The other day I was filling out a workbook that I have done several times in January… called Unraveling the Year Ahead. It’s a wonderful workbook created by author, photographer and teacher Susannah Conway. This little booklet is filled with solid questions to get you to write down your reflections on the past year - release what you want to, keep what you like, and then write down your goals and aspirations for the year ahead.
It is the first year I have done this since Drew died. The first year I have felt like caring about a new year. After his death, New Year’s never really felt like New Year’s anymore. For these last three years, June 12th has been my year marker. I have measured every bit of progress, every moment of growth, and ounce of healing all based on the day he died. Dec 31st was no longer the end of my year, June 11th was.
Last night, as I finished up the part of the workbook about looking back on the past year, I realized that January - for the first time in 4 years - felt like a new year again. I am back to being able to measure my own growth as a person by looking back all the way to the previous January. And somehow… it just happened. All on it’s own… naturally. It isn’t something I forced, or something I tried to make happen. It isn’t even something I noticed that happened until weeks later.
I'm always astounded at the things nature teaches me about life and grief. This week I went for a walk at a park near my new house. It's a wilderness park, with one trail that makes a 2 mile circle surrounding a prairie. For years, this area was farmland, and the park system has now preserved it to allow the landscape to fully restore back to it's original state. For miles all around, it is now an expansive prairie, flanked by thin fingers of woodland and bogland where the ground slopes low. Mike and I first found it a few weeks ago, and it has quickly become my favorite escape since moving to Ohio two months ago.
Firstly, not many people go there, so it's easy to feel almost entirely isolated in nature while you're there, which I love. Secondly, with the time of year, all the plants have begun to die off or go dormant, with their seed pods yawning wide into the brisk winds and tossing their seeds into the breath of autumn. From the moment I first laid eyes on this place, I was completely drawn to it. With dozens of varieties of flora, even dead plants create a kaleidescope of textures and shades – from browns to tawny yellows to silvery blues. For weeks I've been feeling a pull to go back here... to feed my eyes with all the richness of seeds and grains, cattails and milkweed pods, dried leaves and rustling grasses. To be surrounded by a place where death is beautiful...Read more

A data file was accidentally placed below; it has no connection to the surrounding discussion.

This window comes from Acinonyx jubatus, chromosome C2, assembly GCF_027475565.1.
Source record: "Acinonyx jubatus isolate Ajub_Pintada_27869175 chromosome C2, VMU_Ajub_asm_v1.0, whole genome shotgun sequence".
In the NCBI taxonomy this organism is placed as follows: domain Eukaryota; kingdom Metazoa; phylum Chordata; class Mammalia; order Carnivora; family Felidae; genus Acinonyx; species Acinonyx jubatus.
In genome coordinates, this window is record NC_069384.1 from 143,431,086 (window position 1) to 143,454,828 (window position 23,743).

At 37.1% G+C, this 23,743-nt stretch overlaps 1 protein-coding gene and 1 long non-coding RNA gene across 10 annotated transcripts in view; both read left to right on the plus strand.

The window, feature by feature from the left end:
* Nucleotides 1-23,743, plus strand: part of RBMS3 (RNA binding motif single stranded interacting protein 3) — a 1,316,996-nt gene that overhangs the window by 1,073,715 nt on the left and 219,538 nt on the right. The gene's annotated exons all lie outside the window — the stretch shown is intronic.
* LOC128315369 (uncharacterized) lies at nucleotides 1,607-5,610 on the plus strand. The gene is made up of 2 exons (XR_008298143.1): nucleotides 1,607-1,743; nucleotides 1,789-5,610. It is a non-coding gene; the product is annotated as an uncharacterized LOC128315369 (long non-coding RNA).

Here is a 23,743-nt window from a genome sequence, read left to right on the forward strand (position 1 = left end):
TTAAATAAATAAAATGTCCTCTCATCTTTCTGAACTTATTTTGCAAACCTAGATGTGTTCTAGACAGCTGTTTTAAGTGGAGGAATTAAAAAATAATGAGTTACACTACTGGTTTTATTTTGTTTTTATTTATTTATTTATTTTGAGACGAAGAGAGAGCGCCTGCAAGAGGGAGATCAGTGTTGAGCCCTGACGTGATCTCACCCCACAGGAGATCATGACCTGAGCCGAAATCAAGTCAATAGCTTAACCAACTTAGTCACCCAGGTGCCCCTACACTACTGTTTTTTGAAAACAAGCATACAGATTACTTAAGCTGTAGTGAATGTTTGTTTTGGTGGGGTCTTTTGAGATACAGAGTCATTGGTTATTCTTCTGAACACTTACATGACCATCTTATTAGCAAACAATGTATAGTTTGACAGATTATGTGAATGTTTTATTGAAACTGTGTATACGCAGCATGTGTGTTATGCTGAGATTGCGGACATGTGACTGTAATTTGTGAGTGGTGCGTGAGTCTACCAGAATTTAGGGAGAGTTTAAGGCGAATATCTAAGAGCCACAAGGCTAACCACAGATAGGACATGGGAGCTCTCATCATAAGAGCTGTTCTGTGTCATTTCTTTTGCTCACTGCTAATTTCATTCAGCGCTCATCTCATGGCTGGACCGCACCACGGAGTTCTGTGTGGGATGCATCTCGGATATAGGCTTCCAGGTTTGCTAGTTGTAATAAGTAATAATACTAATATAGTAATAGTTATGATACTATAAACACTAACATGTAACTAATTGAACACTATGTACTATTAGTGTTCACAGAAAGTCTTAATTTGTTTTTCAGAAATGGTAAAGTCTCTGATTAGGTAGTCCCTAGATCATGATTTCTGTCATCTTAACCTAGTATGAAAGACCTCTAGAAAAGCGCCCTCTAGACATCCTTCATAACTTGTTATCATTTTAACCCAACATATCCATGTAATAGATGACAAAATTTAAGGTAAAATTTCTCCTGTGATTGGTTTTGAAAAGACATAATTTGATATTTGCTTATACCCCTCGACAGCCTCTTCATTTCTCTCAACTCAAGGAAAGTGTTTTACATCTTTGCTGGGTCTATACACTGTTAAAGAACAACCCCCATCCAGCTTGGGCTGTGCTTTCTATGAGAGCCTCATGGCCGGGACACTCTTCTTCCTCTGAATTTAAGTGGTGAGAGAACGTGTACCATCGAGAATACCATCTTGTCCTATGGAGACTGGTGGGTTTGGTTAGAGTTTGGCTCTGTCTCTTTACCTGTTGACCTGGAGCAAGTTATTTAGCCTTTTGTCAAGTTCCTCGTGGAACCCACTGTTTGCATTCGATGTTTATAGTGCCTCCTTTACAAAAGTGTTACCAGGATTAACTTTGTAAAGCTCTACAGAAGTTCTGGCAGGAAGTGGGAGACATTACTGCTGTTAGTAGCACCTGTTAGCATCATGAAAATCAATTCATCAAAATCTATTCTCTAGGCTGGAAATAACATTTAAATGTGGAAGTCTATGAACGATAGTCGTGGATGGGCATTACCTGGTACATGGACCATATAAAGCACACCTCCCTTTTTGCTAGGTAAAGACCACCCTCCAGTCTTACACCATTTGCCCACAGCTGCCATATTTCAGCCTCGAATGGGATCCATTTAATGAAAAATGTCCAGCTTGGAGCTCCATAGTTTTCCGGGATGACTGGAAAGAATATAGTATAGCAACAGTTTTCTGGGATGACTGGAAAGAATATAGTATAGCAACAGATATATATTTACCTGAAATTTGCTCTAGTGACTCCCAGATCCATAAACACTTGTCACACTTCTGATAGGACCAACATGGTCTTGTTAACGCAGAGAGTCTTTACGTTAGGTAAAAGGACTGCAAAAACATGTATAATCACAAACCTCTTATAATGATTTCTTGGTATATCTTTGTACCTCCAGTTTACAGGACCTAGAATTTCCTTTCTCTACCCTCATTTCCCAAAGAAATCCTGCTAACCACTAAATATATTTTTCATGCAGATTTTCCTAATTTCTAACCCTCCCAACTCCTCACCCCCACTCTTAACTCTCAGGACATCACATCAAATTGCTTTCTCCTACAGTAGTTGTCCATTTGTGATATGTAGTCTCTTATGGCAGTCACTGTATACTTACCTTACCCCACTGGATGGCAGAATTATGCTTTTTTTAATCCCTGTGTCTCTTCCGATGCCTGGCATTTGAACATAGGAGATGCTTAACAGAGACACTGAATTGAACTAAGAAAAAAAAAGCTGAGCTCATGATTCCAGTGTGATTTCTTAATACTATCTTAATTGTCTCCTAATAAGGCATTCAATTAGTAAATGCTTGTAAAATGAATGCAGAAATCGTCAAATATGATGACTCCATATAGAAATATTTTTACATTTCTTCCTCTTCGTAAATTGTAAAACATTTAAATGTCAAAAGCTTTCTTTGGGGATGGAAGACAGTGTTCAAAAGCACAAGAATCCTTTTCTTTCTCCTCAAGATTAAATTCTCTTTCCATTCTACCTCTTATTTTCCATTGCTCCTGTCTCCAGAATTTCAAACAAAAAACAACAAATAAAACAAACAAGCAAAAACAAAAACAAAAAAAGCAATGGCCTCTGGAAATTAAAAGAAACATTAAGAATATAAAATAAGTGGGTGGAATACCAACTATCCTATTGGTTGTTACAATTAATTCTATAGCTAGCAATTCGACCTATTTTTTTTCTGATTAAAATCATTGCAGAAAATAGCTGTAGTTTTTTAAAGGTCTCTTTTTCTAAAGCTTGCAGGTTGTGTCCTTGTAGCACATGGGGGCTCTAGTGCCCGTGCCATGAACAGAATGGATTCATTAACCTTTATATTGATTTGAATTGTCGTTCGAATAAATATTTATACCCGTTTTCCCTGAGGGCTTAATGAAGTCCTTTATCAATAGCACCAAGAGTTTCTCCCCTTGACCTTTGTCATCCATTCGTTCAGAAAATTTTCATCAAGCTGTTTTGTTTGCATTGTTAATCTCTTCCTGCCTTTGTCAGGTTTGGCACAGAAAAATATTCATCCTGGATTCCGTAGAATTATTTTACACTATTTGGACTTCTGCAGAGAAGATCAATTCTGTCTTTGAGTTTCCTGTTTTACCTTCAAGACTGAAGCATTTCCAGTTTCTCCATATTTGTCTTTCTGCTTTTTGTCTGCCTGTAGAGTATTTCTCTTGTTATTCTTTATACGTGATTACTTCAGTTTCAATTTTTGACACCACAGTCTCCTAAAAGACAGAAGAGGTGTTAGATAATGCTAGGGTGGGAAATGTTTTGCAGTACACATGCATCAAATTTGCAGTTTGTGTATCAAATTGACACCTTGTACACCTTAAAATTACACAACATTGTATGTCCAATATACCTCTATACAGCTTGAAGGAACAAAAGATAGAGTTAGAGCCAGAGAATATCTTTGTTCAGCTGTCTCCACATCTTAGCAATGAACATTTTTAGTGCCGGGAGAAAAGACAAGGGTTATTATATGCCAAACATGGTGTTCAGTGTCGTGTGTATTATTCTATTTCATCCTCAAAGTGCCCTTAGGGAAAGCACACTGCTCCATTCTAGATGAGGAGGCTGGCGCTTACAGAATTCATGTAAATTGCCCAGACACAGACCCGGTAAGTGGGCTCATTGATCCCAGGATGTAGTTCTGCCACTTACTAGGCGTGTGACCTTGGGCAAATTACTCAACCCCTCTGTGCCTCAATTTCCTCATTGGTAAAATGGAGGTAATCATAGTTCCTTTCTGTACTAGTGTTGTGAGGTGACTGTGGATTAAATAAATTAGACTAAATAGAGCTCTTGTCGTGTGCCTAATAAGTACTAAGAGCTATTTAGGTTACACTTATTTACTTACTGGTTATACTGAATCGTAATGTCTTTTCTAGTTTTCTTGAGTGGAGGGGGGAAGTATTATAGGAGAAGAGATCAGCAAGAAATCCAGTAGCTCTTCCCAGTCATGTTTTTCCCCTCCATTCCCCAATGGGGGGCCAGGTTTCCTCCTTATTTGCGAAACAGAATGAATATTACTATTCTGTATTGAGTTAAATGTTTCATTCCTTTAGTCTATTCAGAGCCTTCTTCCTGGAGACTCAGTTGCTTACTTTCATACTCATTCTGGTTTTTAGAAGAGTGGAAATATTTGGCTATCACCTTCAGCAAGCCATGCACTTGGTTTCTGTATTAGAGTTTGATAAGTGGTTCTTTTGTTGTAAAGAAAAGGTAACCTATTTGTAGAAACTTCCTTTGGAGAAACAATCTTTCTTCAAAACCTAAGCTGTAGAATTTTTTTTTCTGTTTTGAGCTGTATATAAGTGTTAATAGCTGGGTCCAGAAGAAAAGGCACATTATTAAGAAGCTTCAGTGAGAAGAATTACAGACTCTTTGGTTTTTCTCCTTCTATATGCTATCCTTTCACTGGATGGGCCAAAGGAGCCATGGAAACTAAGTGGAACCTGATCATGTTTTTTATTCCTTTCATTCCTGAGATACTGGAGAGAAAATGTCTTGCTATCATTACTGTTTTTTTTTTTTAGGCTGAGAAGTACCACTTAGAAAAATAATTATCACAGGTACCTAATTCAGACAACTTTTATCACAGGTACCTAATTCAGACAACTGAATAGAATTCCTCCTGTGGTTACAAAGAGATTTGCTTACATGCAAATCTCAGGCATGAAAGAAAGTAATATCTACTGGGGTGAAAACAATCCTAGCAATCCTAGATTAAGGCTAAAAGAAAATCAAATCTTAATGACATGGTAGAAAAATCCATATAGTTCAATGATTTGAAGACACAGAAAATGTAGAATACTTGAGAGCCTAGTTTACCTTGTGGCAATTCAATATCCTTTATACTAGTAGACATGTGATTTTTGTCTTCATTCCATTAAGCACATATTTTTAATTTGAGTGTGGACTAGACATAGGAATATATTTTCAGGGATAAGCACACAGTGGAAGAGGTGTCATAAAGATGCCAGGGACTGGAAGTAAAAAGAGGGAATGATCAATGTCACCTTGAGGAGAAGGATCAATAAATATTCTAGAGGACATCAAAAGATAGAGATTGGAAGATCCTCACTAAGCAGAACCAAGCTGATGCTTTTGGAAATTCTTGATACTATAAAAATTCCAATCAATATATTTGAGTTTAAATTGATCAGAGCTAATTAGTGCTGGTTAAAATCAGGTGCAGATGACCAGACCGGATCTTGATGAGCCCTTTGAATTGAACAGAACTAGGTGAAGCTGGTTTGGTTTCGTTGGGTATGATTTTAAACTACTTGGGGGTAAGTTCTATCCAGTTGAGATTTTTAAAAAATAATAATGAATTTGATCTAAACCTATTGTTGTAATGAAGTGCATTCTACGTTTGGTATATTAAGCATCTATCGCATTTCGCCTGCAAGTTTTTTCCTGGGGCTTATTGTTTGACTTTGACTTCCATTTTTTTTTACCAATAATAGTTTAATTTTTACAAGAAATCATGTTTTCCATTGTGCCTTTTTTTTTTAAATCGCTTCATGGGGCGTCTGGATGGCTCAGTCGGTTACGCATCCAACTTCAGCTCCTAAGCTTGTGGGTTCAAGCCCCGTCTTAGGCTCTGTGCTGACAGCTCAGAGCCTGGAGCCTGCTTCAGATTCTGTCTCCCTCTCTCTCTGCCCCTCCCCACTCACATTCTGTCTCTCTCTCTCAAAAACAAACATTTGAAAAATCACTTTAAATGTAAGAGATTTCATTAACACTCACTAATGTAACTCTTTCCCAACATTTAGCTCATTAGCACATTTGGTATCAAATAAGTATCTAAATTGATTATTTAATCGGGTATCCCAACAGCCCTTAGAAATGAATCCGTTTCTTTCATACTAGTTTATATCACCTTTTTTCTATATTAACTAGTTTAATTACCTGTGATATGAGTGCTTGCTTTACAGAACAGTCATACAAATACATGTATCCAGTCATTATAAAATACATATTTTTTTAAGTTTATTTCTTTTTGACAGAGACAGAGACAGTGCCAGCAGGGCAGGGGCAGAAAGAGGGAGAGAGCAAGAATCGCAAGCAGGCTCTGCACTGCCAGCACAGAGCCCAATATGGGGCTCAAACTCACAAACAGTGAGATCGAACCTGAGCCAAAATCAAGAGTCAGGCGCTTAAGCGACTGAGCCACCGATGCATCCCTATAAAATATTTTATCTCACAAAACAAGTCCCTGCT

I was reading an article today about grief, one of the best I’ve read in a long time. One of the things that really stuck in this article was about the platitudes people throw at you when you are grieving… mainly, “It happened for a reason”. They make the assumption that, if you became a deeper, more compassionate, better person after the loss, that this loss was somehow necessary for your evolution. Like the author, I don’t agree with this either. I want to share a small excerpt from his article, as it really resonated with me and got my gears turning:
“...But loss has not in and of itself made me a better person. In fact, in some ways it’s hardened me. While loss has made me acutely aware and empathetic of the pains of others, it’s also made me more inclined to hide. I have a more cynical view of human nature and a greater impatience with people who are unfamiliar with what loss does to people…
...To say that my losses somehow had to happen in order for my gifts to grow would be to trample on the memories of all those I lost too young.
...I’m certainly not going to pretend that I’ve made it simply because I was strong enough, that I became “successful“ because I ”took responsibility.“ I think people tell others to take responsibility when they don’t want to understand….”
Every now and then, something comes along that fills you to the bones with gratitude for this totally messed up, chaotic, stressful, sometimes shitty and also amazing life.
Just moments ago, I finished up a live phone interview. I was invited to speak about grief and the healing power of creativity at DeathExpo - an annual online conference held by the End-of-Life University. It all started by going to another conference about death, in Virginia earlier this year, where I met the founder of the university. We chatted over a few drinks at the bar and after hearing about my story and my photo series on grief, she invited me to be a part of this wonderful expo. That was back in the summer, so I've been waiting a while for this event.Read more
It's been about 3 weeks since I moved to Ohio... and I finally hit my first big trigger. A few days ago, I was listening to some country music when a song called “My Texas” came on. The lyrics wandered through familiar places... Enchanted Rock, Luckenbach, and my hometown of Corpus Christi Bay. Instantly I had images flooding my mind of all the many places I've lived and laughed and loved back home. All the family and friendships that are still there. But there was more to it than that. Which is why, in an instant, I spiraled into a total fit of grief. I must have cried for over an hour. It's only now, a few days later, that I am fully realizing it to be much more than just the normal homesick feeling.
I miss my home state, where I have lived all my life. But what's more, I miss the home of my heart – the person that is no longer here. Being homesick ties so deeply into missing Drew. Not only because our life there feels far away, but because he so embodies Texas culture for me. Western boots, dance halls, guns and beer... I was a city girl when I met him. He was the one who introduced me to that true Texas culture, and I fell in love with it immediately. Now years later, I am still drinking beer, wearing my western boots, going to country dance halls and enjoy going shooting. Or at least I was until moving here.Read more